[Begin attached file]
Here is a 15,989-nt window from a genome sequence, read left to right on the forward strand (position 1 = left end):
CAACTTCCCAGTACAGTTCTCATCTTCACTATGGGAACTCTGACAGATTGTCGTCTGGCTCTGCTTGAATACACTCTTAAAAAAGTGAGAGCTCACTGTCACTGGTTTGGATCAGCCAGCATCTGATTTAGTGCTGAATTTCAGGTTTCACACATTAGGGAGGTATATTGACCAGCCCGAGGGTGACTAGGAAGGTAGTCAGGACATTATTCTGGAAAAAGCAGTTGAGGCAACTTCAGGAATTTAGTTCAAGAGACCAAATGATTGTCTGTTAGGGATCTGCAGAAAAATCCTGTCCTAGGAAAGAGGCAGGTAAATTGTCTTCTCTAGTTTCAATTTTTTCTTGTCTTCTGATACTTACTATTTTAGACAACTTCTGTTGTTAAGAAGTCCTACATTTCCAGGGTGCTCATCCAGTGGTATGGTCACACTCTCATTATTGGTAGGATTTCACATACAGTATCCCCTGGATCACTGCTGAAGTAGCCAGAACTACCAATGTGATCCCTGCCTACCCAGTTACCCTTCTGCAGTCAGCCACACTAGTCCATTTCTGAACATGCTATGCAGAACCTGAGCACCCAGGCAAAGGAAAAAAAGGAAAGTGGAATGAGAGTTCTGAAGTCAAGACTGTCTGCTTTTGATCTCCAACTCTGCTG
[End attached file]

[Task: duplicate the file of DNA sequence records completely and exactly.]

Here is a 15,989-nt window from a genome sequence, read left to right on the forward strand (position 1 = left end):
CAACTTCCCAGTACAGTTCTCATCTTCACTATGGGAACTCTGACAGATTGTCGTCTGGCTCTGCTTGAATACACTCTTAAAAAAGTGAGAGCTCACTGTCACTGGTTTGGATCAGCCAGCATCTGATTTAGTGCTGAATTTCAGGTTTCACACATTAGGGAGGTATATTGACCAGCCCGAGGGTGACTAGGAAGGTAGTCAGGACATTATTCTGGAAAAAGCAGTTGAGGCAACTTCAGGAATTTAGTTCAAGAGACCAAATGATTGTCTGTTAGGGATCTGCAGAAAAATCCTGTCCTAGGAAAGAGGCAGGTAAATTGTCTTCTCTAGTTTCAATTTTTTCTTGTCTTCTGATACTTACTATTTTAGACAACTTCTGTTGTTAAGAAGTCCTACATTTCCAGGGTGCTCATCCAGTGGTATGGTCACACTCTCATTATTGGTAGGATTTCACATACAGTATCCCCTGGATCACTGCTGAAGTAGCCAGAACTACCAATGTGATCCCTGCCTACCCAGTTACCCTTCTGCAGTCAGCCACACTAGTCCATTTCTGAACATGCTATGCAGAACCTGAGCACCCAGGCAAAGGAAAAAAAGGAAAGTGGAATGAGAGTTCTGAAGTCAAGACTGTCTGCTTTTGATCTCCAACTCTGCTG